There has long been an ongoing battle on which operating system is superior to the other and with virtualization technology this battle is soon coming to an end. The truth is that no operating system is superior to the other. It is for example well known that Windows has some severe flaws at the low level when you look at things "under the hood" but it is unmatched when it comes to the abundance of software and computer games. It is also well known that ZFS which is found in Solaris based operating systems is a file system that is unmatched in terms of reliability and safety against data corruption, which is a growing concern as larger and more dense storage hardware has become less reliable in the past few years (many more hard drives have failed on me compared to 10 years ago). I'm very concerned about these issues and I can no longer trust a hard drive in a Windows environment to reliably keep my data. Linux has many advantages in terms of system resources efficiency and stability. This list of operating systems and their advantages/disadvantages can go on...
So why should I have to choose? Why can't I take advantage of all of these benefits from these operating systems and get the best of all worlds? The answer is that I can, by virtualization. In the past few years the world has seen exciting development in the Xen community and really powerful extensions that enhance the capabilities of a virtualization such as the Intel VT-x/ AMD-v and the Intel VT-d / AMD-Vi (IOMMU) have become widespread among desktop hardware whereas it has been commonplace among enterprise-level hardware for quite some time by now.
(url to full-size picture: http://img265.imageshack.us/img265/7963/multiplatform1.png)
So it is quite evident that the role of an operating system is going to change considerably in the future. The operating system that runs on-the-metal is going to become a simplistic hypervisor that manages simplistic virtual machines. The operating systems as they are today will shrink into so-called wrappers that merely supply the frameworks required to run a particular piece of software (such as .net, Visual Runtime etc).
So there will be a separation between the hardware and the operating systems by an abstraction layer where different wrappers (that used to be operating systems) share the underlying hardware with each other. There will no longer be a question whether you use Windows, MacOS or Linux. You just use whatever you prefer as a base OS and use whatever is needed to run the applications you want, which in reality could mean that you run several operating systems simultaneously on the very same machine.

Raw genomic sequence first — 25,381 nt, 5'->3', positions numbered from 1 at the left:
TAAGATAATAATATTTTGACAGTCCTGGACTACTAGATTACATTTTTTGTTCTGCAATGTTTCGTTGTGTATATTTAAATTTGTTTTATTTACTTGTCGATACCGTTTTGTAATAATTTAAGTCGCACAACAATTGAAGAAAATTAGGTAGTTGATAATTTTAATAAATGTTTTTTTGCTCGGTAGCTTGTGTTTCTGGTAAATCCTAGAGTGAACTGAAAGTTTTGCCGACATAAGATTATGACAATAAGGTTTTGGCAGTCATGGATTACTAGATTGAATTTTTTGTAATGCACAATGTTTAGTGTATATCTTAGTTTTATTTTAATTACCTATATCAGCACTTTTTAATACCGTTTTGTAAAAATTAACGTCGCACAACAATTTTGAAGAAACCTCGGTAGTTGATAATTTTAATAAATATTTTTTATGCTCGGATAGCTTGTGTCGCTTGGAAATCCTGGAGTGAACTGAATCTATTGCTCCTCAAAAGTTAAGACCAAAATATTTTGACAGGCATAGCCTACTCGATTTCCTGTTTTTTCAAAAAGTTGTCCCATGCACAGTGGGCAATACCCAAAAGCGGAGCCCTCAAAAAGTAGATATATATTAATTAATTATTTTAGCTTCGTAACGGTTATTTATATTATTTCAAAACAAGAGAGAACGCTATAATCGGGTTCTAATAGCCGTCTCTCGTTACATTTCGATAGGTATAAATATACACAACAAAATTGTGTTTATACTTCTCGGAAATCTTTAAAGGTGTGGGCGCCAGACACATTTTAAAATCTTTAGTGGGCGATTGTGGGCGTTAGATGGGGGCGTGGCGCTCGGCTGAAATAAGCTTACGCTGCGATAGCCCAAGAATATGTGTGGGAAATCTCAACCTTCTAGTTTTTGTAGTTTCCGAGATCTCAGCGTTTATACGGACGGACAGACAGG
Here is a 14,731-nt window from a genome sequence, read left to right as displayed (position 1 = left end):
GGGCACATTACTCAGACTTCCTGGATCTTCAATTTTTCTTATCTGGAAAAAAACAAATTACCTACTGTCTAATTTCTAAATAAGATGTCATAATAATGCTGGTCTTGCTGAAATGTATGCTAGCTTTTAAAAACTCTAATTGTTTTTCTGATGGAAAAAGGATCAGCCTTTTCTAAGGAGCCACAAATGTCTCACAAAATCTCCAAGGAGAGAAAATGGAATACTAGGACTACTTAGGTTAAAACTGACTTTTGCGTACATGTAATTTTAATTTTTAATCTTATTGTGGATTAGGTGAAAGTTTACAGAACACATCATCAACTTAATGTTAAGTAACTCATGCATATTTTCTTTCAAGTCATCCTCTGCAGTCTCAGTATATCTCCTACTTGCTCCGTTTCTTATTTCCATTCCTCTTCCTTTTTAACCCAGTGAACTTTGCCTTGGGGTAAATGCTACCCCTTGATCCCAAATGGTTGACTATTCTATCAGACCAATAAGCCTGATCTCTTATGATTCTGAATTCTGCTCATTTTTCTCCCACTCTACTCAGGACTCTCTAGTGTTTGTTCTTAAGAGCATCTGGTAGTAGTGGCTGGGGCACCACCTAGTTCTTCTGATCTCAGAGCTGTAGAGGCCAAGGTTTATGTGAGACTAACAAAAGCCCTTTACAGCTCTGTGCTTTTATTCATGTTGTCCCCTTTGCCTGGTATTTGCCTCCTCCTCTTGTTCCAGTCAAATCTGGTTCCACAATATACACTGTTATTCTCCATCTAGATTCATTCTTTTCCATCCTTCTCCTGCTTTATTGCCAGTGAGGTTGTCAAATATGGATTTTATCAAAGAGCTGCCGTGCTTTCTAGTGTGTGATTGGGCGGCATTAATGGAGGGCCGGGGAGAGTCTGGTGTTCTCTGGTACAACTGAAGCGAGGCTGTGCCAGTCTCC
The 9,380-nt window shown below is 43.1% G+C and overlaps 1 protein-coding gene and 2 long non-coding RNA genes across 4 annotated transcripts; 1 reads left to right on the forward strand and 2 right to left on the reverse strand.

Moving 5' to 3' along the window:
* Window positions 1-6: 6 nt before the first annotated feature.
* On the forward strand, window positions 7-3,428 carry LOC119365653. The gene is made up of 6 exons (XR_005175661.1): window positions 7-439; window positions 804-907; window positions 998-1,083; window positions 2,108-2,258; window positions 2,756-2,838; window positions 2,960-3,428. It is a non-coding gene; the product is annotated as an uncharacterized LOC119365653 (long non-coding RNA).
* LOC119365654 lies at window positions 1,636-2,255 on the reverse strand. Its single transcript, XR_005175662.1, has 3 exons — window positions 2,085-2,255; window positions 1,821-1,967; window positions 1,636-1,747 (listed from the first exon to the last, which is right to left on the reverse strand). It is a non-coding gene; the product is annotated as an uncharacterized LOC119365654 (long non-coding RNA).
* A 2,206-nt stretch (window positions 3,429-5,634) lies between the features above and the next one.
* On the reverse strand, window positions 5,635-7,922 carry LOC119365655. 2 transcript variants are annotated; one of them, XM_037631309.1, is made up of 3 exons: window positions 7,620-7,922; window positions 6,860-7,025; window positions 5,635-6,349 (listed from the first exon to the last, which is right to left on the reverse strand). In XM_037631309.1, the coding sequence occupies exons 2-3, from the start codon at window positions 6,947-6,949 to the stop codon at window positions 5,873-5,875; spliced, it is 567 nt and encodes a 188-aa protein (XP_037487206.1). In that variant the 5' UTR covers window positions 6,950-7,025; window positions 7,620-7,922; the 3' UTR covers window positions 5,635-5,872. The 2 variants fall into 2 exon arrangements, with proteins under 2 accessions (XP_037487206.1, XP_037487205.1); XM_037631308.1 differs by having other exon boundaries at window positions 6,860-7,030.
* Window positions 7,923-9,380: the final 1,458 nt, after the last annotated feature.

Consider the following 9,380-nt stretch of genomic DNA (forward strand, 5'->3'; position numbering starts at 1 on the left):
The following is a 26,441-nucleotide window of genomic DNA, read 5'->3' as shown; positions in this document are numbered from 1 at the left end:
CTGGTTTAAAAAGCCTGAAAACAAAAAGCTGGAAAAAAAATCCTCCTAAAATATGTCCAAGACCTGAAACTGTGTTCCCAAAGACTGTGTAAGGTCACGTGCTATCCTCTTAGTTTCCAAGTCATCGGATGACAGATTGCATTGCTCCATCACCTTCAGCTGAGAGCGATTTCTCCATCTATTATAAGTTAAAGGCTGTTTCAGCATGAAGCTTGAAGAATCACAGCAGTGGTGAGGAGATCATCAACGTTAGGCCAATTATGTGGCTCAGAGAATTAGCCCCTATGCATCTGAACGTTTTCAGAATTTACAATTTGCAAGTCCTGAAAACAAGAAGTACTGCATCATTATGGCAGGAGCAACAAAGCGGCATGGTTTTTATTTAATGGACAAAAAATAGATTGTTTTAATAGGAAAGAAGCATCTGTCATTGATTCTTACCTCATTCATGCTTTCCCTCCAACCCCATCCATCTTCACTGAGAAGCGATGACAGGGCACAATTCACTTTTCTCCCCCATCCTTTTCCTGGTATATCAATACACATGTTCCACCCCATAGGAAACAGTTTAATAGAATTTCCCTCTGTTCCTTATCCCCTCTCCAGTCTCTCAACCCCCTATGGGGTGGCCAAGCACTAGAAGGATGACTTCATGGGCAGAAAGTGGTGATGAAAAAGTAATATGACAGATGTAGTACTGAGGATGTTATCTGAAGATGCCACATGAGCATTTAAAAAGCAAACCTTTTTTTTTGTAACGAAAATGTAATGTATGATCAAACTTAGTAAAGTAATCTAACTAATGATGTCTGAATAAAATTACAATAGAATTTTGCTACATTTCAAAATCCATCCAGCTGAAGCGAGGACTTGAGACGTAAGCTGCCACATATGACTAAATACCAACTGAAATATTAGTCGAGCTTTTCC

This separation has already begun, ZFS is a good example of that. The ZFS file system looks at the hard drives as a storage pool and the user is not concerned with the physical characteristics of the partitions and where the sectors begin or end. I didn't like it at first but later found that this approach is ingenious. So I see it as a natural step that the rest of the hardware will undergo the same transition. I also think a lot can be done with the UEFI framework in this regard.
The latest advancement in the virtualization technology is the set of IOMMU extensions which allows virtual machines to run directly on selected parts of the hardware on the host. This means that I can run say, Linux on-the-metal while playing Crysis 2 on a virtual machine that runs directly on the GPUs. Here's a video showing Unigine Heaven running on a virtual Windows machine inside Ubuntu on a dual GPU setup:
This is called PCI passthrough where PCI slots are passed through to the virtual machine or VGA passthrough where also the VGA-BIOS mappings are sorted out. In another setup I may want to run Windows on-the-metal and pass through a whole hard disk controller to a Solaris machine where I run a secured storage pool with redundancy (e.g. raidz3). For ZFS to give proper protection against data corruption it is an imperative that it runs directly on the hardware and not through a virtualized abstraction layer. There currently is no support for IOMMU on Windows hosts but that will change eventually, our hopes lie with hyper-v, VirtualBox and VMWare.
However, there is a lot to be done and the purpose of my post in these forums is to address this. For PCI passthrough and VGA passthrough to work it is a requirement that the hardware supports function level reset (FLR) which is a feature that allows the hardware to be reset and reinitialized at any time on a running machine (i.e. at function level). FLR is standard on QuadroFX cards and nVidia supply patches that enable FLR on Geforce cards upon request.